Ministers ‘can no longer ignore the crisis engulfing’ care, Lib Dem MP warns

The care sector is facing a workforce shortage that is “getting worse”, a Lib Dem MP has warned, as she called for a “coherent strategy” on recruitment and retention.

Helen Morgan (pictured), MP for North Shropshire said vacancy numbers had “sky rocketed” despite Government “having promised to sort out social care on numerous occasions”.

She told the Commons: “We can no longer ignore the crisis engulfing the care sector and the impact that a shortage of care workers and well supported unpaid carers will have on those who are most in need.”

She added: “In only the last few years the number of vacancies has sky rocketed to 165,000, not only is this a vast number, but the situation is getting worse.

“Over one in 10 posts are now empty with the vacancy rate having risen from 7% to 10.7% between 2021 and 2022.”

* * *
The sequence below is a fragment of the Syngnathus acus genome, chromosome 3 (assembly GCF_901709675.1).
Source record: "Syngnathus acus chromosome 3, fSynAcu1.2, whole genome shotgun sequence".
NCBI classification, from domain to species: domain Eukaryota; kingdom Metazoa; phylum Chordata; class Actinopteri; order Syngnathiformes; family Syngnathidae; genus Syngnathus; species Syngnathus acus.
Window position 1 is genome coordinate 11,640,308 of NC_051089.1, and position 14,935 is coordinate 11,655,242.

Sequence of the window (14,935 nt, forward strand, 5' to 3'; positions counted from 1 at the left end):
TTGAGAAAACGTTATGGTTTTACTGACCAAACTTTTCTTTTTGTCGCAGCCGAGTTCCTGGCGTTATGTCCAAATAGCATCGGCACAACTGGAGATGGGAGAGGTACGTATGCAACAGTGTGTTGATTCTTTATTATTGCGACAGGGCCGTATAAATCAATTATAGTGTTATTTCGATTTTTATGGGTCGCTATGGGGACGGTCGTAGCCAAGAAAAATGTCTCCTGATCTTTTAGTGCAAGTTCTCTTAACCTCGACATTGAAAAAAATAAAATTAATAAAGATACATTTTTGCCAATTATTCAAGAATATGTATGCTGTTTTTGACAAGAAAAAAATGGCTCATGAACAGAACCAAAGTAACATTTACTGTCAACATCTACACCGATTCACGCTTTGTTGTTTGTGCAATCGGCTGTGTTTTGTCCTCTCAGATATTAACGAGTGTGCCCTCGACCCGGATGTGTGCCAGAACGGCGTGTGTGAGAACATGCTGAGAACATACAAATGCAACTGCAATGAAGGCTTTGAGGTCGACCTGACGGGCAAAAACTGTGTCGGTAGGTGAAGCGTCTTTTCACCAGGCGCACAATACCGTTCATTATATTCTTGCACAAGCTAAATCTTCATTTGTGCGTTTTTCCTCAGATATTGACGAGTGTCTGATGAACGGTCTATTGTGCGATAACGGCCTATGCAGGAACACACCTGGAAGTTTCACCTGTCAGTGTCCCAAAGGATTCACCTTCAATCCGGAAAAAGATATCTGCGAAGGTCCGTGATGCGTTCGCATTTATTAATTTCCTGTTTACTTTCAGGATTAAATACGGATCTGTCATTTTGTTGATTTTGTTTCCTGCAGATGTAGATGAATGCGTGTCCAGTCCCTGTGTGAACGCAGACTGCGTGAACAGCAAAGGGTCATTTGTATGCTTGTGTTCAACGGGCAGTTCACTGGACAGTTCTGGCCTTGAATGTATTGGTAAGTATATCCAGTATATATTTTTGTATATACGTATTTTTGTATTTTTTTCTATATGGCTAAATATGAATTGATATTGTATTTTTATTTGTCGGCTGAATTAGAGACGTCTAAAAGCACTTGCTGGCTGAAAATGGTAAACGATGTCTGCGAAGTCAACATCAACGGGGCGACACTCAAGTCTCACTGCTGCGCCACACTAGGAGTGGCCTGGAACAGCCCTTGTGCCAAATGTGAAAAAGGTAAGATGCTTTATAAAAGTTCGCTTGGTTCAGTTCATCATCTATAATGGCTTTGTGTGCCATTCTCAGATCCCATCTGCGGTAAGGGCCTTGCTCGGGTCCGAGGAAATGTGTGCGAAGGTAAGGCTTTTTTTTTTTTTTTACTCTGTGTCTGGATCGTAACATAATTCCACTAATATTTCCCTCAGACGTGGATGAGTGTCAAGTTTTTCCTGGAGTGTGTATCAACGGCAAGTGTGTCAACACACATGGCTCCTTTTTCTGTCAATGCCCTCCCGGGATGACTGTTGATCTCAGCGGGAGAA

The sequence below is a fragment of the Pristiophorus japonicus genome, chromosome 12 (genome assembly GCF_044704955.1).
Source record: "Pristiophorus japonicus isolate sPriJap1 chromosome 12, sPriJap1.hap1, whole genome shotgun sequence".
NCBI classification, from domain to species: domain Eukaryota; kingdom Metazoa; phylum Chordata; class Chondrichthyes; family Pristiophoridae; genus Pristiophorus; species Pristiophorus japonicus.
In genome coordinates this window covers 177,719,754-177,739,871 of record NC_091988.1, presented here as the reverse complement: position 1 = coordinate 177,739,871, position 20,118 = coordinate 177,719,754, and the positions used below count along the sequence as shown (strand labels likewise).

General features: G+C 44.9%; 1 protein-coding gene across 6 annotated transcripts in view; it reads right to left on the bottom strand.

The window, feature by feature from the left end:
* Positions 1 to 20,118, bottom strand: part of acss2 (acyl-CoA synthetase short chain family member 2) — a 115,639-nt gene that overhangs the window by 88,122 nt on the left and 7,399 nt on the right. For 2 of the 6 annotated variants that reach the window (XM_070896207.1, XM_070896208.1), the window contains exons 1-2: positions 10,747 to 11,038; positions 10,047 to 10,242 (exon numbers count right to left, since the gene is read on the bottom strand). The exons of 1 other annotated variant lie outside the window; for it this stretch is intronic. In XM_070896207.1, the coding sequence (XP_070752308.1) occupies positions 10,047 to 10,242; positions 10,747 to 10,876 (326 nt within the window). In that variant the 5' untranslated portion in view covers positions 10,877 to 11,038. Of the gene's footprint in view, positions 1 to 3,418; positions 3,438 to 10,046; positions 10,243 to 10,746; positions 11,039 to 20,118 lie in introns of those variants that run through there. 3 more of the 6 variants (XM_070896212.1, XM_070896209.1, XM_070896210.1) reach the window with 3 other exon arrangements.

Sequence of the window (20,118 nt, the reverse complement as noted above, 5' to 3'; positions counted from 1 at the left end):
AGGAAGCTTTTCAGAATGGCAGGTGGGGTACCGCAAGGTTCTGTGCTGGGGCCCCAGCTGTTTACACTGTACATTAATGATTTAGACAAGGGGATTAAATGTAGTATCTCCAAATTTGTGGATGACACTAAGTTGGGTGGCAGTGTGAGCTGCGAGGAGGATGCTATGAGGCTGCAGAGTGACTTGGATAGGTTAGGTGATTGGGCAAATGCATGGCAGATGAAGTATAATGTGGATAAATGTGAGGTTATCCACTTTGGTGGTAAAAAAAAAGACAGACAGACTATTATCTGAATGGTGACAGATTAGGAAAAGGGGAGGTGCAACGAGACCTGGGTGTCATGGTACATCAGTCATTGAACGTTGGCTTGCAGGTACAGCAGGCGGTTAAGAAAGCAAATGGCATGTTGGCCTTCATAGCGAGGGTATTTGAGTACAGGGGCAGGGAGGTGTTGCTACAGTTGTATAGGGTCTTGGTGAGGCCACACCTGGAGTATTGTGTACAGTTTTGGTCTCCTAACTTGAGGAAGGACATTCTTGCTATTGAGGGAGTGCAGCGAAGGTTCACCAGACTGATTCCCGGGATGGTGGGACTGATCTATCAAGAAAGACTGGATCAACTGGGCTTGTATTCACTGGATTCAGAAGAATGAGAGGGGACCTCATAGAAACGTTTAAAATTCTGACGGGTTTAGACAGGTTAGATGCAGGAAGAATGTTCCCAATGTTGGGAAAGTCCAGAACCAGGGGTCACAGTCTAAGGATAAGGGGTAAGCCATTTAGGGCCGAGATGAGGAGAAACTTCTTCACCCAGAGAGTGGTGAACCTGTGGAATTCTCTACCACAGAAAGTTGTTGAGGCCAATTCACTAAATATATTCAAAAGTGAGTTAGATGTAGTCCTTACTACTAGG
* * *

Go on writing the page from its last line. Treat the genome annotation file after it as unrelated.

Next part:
A care workers employment strategy, she said, “should be the top priority of the Government and not just any strategy, but a workable one, fit for the future and to be appropriately adapted as circumstances”.

Such a strategy, she said, “needs to identify the causes of poor retention and slow recruitment and it needs to be brave enough to tackle the importance of pay”.

The Lib Dems, she said, had suggested the introduction of a carers’ minimum wage, adding: “Caring is not only a skilled job, but one in which compassion, respect, friendship and companionship is also hugely important.”

Setting up an independent national care workers council would, she said, “establish not only minimum professional standards of care throughout the country, but a system for the professional qualification and accreditation for care workers”.

Unpaid carers she said “contribute a huge amount to the economy which is unrecognised”, adding her Bill would “require the Secretary of State to commission an independent assessment of the support available to all unpaid carers”.

Her Carers and Care Workers Bill was earmarked for a second reading on Friday November 24, but is unlikely to become law due to a lack of parliamentary time.

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